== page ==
The book of Ruth & Esther £2-0-0. The Typographie £1-15-0, all books with the exception of the Milton nearly doubled their published prices[:] Hero & Leander £4-0-0 Daphnis etc £4-5-0. Sonnets Mrs Browning fetched the ridiculous price of £5-7-6. Hand & Soul £1-10-0 & £1-12-6 Keats £5-15-0.

The prices are indeed remarkably high, especially since all these copies were printed on paper, these were not vellum or specially bound copies and they did not include extras such as enclosed letters or portraits. 

Catalogue of a Valuable Portion of the Library of H. Sidney, Esq. ... 
London: Sotheby, Wilkinson & Hodge, 19 March 1900, p. 14
[Grolier Club, New York]

By the way, H. Sidney did not exist. The collector had used a pseudonym and his name was Sidney Humphries (1862-1941). This is probably a unique case. Usually, when a collector wanted to stay anonymous, her or his collection was advertised as 'The Property of a Lady or 'The Property of a Gentleman'. To think of a pseudonym - reversing the name Sidney Humphries to H. Sidney - seems a bit redundant. Anyway, when 'the remaining portion' of his library was sold, the same pseudonym was used. This portion, again, contained many Vale Press books, including duplicates and vellum copies.

Wednesday, May 1, 2024

665. A Select Danish Vale Press collection

Small collections of Vale Press books in northern Europe mostly emerged after the death of William Morris, while new museums for applied art were established under the influence of the Arts and Crafts movement. A collection in Sweden grew under the influence of the printer Waldemar Zachrisson, see blog 657. A similar core collection was established in Hamburg by Justus Brinckmann and his assistant Richard Stettiner. In Denmark, books and many other objects were collected by the Kunstindustrimuseet which is now the Designmuseum Danmark.

Vale Press books
Designmuseum Danmark
[Photo: Sara Fruelund]

The collection comprises nine Vale Press editions. There is also a single edition illustrated by Ricketts and Shannon, Oscar Wilde's A House of Pomegranates. The books were obtained over a long period of time, but the nucleus was gathered in the 1890s.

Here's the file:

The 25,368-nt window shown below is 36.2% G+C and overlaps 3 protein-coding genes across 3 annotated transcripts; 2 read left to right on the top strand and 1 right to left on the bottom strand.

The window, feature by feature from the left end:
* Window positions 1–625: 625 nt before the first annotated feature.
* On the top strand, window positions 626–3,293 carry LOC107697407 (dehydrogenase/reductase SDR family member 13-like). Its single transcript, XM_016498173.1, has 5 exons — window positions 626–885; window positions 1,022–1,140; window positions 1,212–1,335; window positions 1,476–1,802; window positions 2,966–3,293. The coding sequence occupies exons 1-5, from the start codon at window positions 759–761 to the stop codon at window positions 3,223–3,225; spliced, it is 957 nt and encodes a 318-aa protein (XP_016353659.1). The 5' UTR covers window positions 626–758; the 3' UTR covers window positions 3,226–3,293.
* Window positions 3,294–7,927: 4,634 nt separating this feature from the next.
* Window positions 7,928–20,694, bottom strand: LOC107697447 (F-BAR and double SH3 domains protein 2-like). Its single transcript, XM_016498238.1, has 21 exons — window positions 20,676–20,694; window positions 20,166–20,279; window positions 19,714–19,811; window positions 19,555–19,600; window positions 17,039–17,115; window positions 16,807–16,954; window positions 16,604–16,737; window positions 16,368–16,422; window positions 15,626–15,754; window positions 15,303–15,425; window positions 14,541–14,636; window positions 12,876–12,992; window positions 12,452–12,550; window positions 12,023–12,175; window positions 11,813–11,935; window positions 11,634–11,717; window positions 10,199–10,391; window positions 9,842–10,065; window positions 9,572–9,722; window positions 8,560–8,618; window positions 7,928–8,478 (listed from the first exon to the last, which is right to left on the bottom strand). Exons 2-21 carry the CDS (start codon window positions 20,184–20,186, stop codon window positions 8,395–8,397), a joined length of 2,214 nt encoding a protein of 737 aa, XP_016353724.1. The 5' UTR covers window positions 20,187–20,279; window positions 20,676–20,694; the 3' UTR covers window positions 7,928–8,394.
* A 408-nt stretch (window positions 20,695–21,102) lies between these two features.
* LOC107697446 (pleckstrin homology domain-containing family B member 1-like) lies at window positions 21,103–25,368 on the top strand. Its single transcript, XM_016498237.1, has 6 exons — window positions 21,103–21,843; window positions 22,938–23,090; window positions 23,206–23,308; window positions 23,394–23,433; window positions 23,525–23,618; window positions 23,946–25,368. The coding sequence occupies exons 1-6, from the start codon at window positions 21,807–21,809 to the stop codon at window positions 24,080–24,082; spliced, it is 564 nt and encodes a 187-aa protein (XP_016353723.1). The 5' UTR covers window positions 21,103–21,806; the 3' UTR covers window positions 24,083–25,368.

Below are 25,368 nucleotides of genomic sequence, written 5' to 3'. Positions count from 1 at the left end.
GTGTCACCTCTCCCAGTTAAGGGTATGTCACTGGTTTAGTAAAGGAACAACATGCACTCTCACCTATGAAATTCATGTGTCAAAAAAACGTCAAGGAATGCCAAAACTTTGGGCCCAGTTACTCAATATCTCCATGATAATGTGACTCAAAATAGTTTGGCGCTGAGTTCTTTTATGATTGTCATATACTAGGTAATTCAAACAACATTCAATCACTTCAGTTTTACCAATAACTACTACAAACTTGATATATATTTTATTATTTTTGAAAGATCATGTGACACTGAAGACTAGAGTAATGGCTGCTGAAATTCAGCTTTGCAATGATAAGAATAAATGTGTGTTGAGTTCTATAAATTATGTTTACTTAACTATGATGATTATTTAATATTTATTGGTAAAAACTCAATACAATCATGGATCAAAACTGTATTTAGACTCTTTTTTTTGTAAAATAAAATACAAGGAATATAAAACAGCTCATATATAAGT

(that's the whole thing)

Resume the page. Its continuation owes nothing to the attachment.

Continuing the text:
One of the first books that was acquired was a pre Vale book, Daphnis and Chloe (1893). It was bought at Hacon & Ricketts in May 1898 for £2 12s. The original price had been £2 2s.

Daphnis and Chloe (1893)
Designmuseum Danmark: II464
[Photo: Sara Fruelund]

The other early acquisition was Lucien Pissarro and Charles Ricketts's De la typographie et de l'harmonie de la page imprimée. William Morris et son influence sur les arts et métiers (1898) which was bought in May 1898 at H. Floury (Paris), who is mentioned on the title page as the French co-publisher, and had received fifty copies of this book at the beginning of April.

Charles Ricketts, Lucien Pissarro,
De la typographie et de l'harmonie de la page imprimée.
William Morris et son influence sur les arts et métiers
Designmuseum Danmark: I703
[Photo: Sara Fruelund]

Founded in 1890, and opened to the public in 1894, the Danish Museum for Art and Design (Kunstindustrimuseet) amassed a collection of porcelain, faience, silver, furniture, glass and textiles that was exhibited in several galleries. In 1898, the secretary Charles Arnold Been (1869-1914) travelled to London to acquire material for exhibitions. Been had not finished his university education (History), and in 1893 joined the museum for which he undertook some travelling.

Letter from Ch. A. Been, 29 December 1898
Designmuseum Danmark
[Photo: Sara Fruelund]

In a letter, dated 9 December 1898, Been reported back to the museum about his finds, mentioning the names of Ashbee, Nicholson, and Hacon and Ricketts. His purpose was to collect English illustrations, books and posters for an exhibition that was opened the following year. From 7 February to 12 March 1899 works by Walter Crane, Aubrey Beardsley, William Morris, William Nicholson, Lucien Pissarro, Robert Anning Bell, and Dudley Hardy were exhibited. (There is no catalogue, but these names are mentioned in a review.)

Ricketts's name is not mentioned, but several of his books were on display. These (or a selection of them) were acquired by the museum after the exhibition closed. In May 1899, four books were not returned to Hacon and Ricketts, but added to the museum's collection:

Matthew Arnold, Empedocles on Etna (1896): 8s 5;
Apuleius, The Excellent Narration of the Marriage of Cupide and Psyches (1897): £1;
The Sonnets of Sir Philip Sidney (1898): 16s 10;
Michael Field, The World at Auction (1898): 12s.